Self hosting kubernetes

Self hosting kubernetes

kubernetes has been around for some time now. At the time of writing this article, v1.14.0 is the latest release and with each new release, they have a bunch of new features.

This post is about the initial setup for getting the kubernetes cluster up and running and assumes that you are already familiar with what kubernetes is and a rough idea on what the control plane components are and what do they do. I gave a talk on the same subject of self-hosting kubernetes in DevOpsDays India, 2018

You can find the slides of the talk above.

Although there are other tools like kubeadm which would help you to self-host kubernetes, I would like to show how bootkube does it.

What is self-hosting kubernetes?

It runs all required and optional components of a Kubernetes cluster on top of Kubernetes itself. The kubelet manages itself or is managed by the system init and all the Kubernetes components can be managed by using Kubernetes APIs.

source: CoreOS tectonic docs

In a nutshell, static Kubernetes runs control plane components as systemd services on the host. Its simple to reason about and the repo has educational docs, but in practice, it’s fairly static (hard to re-configure). Self-hosted Kubernetes runs control plane components as pods. A one-time bootstrapping process is done to set up that control plane. Configuring hosts becomes much more minimal, requiring only a running Kubelet. This favours performing rolling upgrades through Kubernetes, the cluster system, and provisioning immutable host infrastructure. A node’s only job is to be a “dumb” member of the larger cluster.

The cluster which you see above is a self-hosted cluster, hosted on digitalocean using typhoon. For reference, you can check the terraform config to bring up your own cluster using typhoon.

What you can see above is how you can use kubectl to interact with the different components of the kubernetes cluster and how they are abstracted in terms of the native kubernetes objects like deployments, daemonset

Is this something new?

This has been in discussion for quite some time and a lot of people have already done it in production


What are the usual properties of the k8s control plane objects.

How is self-hosted kubernetes addressing them

Let’s try explaining the above one at a time.

Small dependencies

The nodes are only differentiated on the basis of k8s labels which are attached to nodes and are the only way one can distinguish between the master the other kinds of nodes.

This is done in order so that the scheduler can schedule only the required workloads on the nodes of a particular kind, for example. The API server should only be running on the master nodes, and hence it will try using the label which is attached to the master nodes, tolerate the taint and get scheduled on the master nodes.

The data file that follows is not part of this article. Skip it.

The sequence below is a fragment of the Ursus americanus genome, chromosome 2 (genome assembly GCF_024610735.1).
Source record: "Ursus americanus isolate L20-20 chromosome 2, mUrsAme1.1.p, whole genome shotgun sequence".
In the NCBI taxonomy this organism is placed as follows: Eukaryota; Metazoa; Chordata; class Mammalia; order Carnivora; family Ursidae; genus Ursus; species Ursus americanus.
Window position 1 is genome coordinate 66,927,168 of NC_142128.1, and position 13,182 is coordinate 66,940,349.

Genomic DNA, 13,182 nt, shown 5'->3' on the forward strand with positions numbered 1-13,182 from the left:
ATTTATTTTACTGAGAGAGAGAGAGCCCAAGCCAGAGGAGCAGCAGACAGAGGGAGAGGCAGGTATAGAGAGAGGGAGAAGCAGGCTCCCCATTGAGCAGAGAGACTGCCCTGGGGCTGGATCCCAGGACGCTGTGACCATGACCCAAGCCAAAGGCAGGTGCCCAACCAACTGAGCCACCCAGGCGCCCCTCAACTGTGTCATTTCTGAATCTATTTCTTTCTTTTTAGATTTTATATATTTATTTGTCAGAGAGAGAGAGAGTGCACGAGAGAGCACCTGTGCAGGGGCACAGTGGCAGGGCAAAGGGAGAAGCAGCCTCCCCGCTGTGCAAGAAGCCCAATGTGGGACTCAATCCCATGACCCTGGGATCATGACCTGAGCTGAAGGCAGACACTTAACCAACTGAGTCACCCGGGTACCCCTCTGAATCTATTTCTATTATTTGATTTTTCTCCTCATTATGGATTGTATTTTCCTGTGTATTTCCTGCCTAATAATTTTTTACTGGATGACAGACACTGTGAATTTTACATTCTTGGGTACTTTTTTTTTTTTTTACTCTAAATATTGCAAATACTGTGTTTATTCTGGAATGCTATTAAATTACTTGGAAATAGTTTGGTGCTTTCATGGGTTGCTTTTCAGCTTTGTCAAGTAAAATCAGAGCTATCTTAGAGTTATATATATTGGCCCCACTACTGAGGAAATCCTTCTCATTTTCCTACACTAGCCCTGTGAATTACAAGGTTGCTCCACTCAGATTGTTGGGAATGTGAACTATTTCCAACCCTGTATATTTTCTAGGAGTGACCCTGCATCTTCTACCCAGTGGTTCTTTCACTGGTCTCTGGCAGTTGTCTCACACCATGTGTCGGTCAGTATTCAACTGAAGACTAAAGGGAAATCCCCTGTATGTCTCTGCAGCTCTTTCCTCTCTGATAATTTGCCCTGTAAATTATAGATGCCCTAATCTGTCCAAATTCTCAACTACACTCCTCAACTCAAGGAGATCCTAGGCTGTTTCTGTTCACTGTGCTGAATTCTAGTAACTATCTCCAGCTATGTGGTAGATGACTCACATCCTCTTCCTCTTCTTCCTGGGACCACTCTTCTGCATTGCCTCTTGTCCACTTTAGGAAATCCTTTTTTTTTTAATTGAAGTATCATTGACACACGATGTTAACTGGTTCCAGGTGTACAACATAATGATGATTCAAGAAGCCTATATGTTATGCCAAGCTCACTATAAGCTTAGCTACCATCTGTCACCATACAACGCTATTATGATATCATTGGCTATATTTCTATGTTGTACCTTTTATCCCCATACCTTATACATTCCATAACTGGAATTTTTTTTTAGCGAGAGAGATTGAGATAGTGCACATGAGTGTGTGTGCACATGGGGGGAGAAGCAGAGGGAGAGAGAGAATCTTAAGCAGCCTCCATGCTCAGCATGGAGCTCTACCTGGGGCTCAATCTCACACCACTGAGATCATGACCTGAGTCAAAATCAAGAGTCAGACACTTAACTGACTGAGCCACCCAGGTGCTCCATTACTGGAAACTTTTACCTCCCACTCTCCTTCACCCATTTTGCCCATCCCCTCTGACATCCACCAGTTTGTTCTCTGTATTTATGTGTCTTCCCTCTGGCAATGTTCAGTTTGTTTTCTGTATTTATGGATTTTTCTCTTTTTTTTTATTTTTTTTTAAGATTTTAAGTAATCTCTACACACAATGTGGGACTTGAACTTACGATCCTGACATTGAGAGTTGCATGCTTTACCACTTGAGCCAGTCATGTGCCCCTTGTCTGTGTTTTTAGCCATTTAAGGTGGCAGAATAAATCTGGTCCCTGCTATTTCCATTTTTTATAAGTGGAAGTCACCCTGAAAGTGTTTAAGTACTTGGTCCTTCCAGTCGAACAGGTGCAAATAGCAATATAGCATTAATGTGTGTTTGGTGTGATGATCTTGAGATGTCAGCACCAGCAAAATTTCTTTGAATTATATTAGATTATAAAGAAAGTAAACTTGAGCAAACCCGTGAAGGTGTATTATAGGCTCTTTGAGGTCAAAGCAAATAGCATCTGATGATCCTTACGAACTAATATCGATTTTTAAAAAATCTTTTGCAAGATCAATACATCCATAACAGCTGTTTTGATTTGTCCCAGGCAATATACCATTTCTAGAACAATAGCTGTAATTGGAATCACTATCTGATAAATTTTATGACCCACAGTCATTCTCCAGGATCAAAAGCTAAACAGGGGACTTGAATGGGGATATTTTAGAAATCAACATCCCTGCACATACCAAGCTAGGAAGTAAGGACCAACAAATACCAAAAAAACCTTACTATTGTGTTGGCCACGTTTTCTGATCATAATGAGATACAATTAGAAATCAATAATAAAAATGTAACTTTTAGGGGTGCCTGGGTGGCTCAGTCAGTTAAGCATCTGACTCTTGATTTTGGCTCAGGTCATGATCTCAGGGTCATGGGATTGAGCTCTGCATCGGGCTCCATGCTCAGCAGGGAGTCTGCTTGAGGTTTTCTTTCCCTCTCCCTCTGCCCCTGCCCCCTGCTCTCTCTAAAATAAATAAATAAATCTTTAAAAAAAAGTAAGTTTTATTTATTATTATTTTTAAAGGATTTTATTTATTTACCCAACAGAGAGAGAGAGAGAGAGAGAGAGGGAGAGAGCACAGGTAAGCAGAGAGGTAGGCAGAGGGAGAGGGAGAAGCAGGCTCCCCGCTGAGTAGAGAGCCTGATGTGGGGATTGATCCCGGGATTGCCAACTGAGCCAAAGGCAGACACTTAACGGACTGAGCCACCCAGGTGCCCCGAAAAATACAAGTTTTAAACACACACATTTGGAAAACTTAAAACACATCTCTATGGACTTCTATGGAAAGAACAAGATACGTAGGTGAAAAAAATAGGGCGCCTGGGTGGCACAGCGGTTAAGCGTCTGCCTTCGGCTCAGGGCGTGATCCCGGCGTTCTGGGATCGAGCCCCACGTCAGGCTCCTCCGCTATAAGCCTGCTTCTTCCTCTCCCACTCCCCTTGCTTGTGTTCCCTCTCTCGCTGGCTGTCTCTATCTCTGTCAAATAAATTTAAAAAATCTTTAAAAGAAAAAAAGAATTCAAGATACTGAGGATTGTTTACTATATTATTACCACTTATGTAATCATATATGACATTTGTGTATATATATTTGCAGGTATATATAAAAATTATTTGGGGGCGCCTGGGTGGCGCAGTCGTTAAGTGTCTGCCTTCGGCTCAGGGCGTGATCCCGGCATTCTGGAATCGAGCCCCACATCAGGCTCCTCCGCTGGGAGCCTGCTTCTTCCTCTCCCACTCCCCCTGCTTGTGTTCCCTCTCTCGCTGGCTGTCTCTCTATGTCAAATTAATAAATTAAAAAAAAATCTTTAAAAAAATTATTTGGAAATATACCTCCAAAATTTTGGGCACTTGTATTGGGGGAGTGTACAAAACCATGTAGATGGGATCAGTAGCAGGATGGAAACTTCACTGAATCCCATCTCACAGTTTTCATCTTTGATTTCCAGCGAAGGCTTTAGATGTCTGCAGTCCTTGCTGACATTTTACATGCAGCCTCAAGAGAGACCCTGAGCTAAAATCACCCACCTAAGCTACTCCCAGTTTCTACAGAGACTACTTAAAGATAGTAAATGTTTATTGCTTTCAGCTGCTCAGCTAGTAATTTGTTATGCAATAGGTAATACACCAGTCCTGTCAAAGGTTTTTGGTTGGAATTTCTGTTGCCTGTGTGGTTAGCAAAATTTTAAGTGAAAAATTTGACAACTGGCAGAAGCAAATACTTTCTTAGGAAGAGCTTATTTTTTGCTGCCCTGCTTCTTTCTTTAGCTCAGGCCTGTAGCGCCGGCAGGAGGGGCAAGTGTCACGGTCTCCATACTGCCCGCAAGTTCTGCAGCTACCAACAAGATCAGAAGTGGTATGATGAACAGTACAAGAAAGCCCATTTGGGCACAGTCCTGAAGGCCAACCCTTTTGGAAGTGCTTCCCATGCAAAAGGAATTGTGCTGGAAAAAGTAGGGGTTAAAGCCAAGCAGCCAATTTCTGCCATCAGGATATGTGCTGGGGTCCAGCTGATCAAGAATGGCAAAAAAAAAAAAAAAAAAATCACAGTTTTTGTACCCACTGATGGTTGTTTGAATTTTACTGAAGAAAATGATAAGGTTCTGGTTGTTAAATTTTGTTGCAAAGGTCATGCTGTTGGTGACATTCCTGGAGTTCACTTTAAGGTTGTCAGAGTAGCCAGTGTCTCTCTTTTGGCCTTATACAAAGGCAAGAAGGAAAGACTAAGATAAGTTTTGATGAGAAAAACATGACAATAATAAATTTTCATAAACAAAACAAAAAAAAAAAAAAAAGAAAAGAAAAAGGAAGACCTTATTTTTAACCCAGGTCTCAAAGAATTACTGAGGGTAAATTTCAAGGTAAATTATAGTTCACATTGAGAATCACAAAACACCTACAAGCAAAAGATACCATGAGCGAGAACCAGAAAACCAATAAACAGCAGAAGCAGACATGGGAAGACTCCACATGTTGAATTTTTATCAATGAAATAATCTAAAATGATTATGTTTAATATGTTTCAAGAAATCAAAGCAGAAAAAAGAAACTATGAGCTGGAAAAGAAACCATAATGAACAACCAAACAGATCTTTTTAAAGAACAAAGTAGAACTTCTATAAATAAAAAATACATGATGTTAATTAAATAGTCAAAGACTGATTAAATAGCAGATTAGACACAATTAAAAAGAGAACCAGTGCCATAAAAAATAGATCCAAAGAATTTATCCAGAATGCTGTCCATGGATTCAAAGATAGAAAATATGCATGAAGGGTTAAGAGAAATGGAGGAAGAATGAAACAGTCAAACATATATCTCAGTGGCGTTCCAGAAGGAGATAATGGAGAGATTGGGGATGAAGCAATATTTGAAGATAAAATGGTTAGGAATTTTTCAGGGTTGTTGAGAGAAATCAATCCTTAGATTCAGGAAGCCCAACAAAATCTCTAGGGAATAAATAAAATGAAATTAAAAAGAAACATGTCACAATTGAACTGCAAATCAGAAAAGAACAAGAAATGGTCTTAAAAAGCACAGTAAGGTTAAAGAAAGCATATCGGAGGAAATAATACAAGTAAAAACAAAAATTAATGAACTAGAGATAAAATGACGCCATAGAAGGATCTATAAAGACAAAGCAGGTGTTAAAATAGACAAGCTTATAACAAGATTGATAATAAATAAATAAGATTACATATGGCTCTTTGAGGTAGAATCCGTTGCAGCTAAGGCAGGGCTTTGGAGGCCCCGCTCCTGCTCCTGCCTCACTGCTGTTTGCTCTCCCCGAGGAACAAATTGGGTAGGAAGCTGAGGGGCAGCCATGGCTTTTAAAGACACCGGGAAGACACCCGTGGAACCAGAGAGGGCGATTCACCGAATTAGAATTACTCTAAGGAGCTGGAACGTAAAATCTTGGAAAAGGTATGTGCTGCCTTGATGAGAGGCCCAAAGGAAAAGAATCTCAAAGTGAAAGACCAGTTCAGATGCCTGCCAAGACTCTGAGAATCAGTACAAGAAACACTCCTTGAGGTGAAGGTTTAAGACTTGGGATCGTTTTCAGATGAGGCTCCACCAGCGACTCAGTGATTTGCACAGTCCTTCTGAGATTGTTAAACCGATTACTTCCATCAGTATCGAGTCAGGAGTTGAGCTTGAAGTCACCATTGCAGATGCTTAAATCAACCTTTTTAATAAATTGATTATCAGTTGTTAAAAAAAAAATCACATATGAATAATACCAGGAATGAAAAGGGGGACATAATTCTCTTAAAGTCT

Adding labels to a node is as simple as doing a

$ kubectl label node node1 master=true


All the control plane objects run as one or the other kubernetes objects, what happens then is you get the power of doing something like kubectl logs .. on the particular object to get the logs.

You can go ahead and send these logs to your logging platform just like how you would do to your application logs. Making them searchable and gaining more visibility on the control plane objects.

Cluster Upgrades

Doing a cluster upgrade for a particular component is as simple as doing a kubectl set-image on the particular control plane object.

First comes the API server. A certain flow needs to be replicated while doing upgrades, but other than that. This is really just it for upgrades

Easier highly available configurations

As the core control plane objects are running as kubernetes objects like deployments, you can increase their replica count and make it scale up/down to the desired number which you would want.

Wouldn’t really affect the scheduler/controller-manager/api operations too much if you are thinking of scaling them up and expecting performance improvement as each of them take a lock on etcd and elect a leader, hence only one of them is active at any given point.

Streamlined cluster lifecycle management

Like any of your apps, your control plane objects can be applied to your cluster in a similar way.

$ kubectl apply -f kube-apiserver.yaml
$ kubectl apply -f controller-manager.yaml
$ kubectl apply -f flannel.yaml
$ kubectl apply -f my-app.yaml

Which gives you a familiar ground to be in, of course, you should try not doing the above in prod and have some kind of automation to do things instead of doing kubectl apply.

How does all this work?

There are three main problems to solve here


How to solve this?

Bootkube can be used to create the temporary control plane which can be then used to inject the control plane objects.

How does bootkube work?

A very rough way of describing the set of operations

So you have manifests in two directories

which would hold the temporary control plane manifests, which bootkube would bring up

which would be the manifests applied, when the API server pivots from the temporary one to the one which was injected and applied when bootkube exited.

Does this even work?

What you see above are the logs of a controller node when the cluster is brought up. The initial docker ps -a would show the bootstrap control plane objects which were brought up bootkube.

The second docker ps -a shows the list of containers which are part of the pods when all the other manifests in the manifests dir got applied.

Tools to self host k8s clusters

Although I have used typhoon to bring up my kubernetes clusters, check out gardener cloud which can also help you achieve self hosted kubernetes.